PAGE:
20180115 210744

Aconcagua Memoirs Move to Camp Nido

Aconcagua Memoirs Move to Camp Nido

Aconcagua Memoirs Move to Camp Nido – a journal account of our move to high camp 2, 5380m high. Another tough day and serious words needed with myself to keep Mindset on point.

Today we moved up to high camp 2.

I woke with a feeling of trepidation again after the previous days efforts doing a gear drop and getting caught in a snow storm on the descent.

I had packed my rucksack and was carrying the tent while banjo carried the stove. 20kg of weight in a tightly packed rucksack and I looked up at the mountain to where we were headed.

Staying in the Moment.

It was easy to project ahead into the struggle that would no doubt ensue above but I brought myself back to the now and we set up trudging up the snow on the long traverse across the mountain side. 20180117 135340 (1)

Once we got up to a plateau after around 2.5 hours of ascending we took off our packs and rested for a while.

I had a bag of trail mix to nibble on. A piece of rock hard nougat, a few chocolate covered nuts and that was me full up. Crazy really how altitude affects appetite. The outlay of energy is massive and yet, hunger barely enters your consciousness.

From the plateaux we made a decision to go right this time along the easier looking, but longer route and to hopefully avoid the knee deep snow we had encountered before which made progress so agonisingly snow and physically exhausting.

The sky was blue and the sun shone. The white of the snow was dazzlingly bright and goggles were essential.

Altitude Induced “Trippy Maaaaan”

My green mirrored goggles played with my vision a little as we trudged higher. There were shades of pink and ultraviolet in my peripheral vision while I focused on Georges heels in front of me. 20180115 125646 01 (1)

I was starting to feel dizzy again on top of the usual pounding head, heavy breathing and significant fatigue.

The dizziness was made worse if I was to look up anywhere from directly in front of me and to the ground.

I could see the mast of the ranger station in the distance and it looked so far away. It felt like we would never get there.

I remember looking to the mountainside to my right and looking up at the steep snowy gradient – wondering what the chances of avalanche were in this section. “Cant think about that now” I said to myself.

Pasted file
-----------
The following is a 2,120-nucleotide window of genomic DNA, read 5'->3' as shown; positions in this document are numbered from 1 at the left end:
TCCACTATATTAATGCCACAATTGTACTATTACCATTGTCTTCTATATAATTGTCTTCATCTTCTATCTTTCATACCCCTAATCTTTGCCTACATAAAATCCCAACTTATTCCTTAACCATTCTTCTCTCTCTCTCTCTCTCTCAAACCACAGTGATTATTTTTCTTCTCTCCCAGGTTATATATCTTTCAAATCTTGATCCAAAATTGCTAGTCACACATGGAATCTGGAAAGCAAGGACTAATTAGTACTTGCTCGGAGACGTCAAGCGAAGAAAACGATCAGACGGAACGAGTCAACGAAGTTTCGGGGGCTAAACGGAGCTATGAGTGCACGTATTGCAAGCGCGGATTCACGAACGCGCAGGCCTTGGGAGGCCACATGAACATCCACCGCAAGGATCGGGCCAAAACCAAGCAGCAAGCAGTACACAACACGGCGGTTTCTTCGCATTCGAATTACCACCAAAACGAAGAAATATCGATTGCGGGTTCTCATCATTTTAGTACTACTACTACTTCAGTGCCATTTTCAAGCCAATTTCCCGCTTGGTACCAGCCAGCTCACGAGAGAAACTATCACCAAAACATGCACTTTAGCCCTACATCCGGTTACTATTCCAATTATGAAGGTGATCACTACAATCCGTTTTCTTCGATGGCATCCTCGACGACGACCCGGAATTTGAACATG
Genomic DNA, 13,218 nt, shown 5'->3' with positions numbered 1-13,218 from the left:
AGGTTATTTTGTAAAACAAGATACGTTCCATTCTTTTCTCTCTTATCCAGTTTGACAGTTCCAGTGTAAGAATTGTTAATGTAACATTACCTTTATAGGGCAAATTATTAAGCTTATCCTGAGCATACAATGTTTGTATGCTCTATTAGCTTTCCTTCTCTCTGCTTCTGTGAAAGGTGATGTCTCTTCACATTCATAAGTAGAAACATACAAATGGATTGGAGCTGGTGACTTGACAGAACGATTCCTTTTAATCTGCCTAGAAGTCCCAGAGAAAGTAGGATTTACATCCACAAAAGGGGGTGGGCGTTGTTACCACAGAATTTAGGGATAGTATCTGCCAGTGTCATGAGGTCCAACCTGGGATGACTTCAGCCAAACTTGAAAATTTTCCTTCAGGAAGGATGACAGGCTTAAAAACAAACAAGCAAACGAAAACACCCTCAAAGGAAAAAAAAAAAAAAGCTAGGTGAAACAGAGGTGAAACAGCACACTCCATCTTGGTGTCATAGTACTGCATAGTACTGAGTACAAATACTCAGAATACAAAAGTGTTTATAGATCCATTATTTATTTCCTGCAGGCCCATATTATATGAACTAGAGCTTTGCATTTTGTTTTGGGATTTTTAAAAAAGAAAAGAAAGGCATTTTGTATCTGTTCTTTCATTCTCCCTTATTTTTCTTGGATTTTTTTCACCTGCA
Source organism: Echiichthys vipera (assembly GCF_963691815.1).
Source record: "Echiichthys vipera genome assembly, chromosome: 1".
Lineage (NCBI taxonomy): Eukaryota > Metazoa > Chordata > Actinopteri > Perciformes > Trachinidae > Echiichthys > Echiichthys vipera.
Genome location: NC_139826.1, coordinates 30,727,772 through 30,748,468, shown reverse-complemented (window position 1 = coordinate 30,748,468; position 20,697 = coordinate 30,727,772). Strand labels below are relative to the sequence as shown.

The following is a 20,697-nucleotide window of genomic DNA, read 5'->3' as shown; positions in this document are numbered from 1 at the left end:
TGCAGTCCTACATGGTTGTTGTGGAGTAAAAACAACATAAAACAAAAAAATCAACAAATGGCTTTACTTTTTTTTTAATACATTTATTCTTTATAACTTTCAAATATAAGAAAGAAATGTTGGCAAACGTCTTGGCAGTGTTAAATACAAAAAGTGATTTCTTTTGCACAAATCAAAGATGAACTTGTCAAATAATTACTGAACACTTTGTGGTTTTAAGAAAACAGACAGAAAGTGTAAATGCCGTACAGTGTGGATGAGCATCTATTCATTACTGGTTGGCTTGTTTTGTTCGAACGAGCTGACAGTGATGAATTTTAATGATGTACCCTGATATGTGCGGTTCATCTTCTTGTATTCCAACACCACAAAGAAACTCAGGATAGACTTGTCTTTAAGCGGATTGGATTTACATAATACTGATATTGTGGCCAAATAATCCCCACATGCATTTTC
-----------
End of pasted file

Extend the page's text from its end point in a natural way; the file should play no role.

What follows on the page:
Keep on Keeping on.

I wanted to lie down and sleep. At times I felt like I might pass out. Each time I entertained these ideas I had a strong word with myself and carried on – staring down at the footsteps of George. 20180115 210744

After what seemed like an eternity we made it. Exhausted. The ascent had taken us 4.5hours and now we needed to establish camp on the snow. We dug into the snow for rocks to tie our tents down to and went about setting up the tents in our altered states.

As soon as the tents were up it was inflatable matt sorted, get into sleeping bag and warm up.

That afternoon Banjo and I shared sliced salami, cheese and crackers. We laughed like children because it tasted so good. So good in fact that I was in tears at one point briefly. Go figure!  The salty taste igniting our taste buds that had been ravaged by the altitude. We savored every mouthful and wished we had brought more with us. It was soon gone and I fell into a restless sleep trying to get comfortable on the lumpy snow.

I wrote this that evening in my journal:-

“It’s the simple things.”

I’ve been sharing a tent with a man I barely know,

Often cramped for space, but having the best time,

It’s the simple things,

Fresh water to drink,

Stories to share,

A biscuit handed to you,

Wet wipes that aren’t frozen,

The incredibly delicious taste of crackers, cheese and salami,

Someone to pass you a lighter,

So that you don’t have to reach into altitude induced breathlessness,

Music In the ears, while outside gales howl,

1mm of material, to keep you dry,

A simple foam matt to keep frozen ground away,

The feel of a thick down sleeping bag,

When temperatures outside try their best to freeze you dead,

A photo or text from a loved one,

Straightens out the head when feeling alone,

This mountain life is a great teacher,

The simple things.

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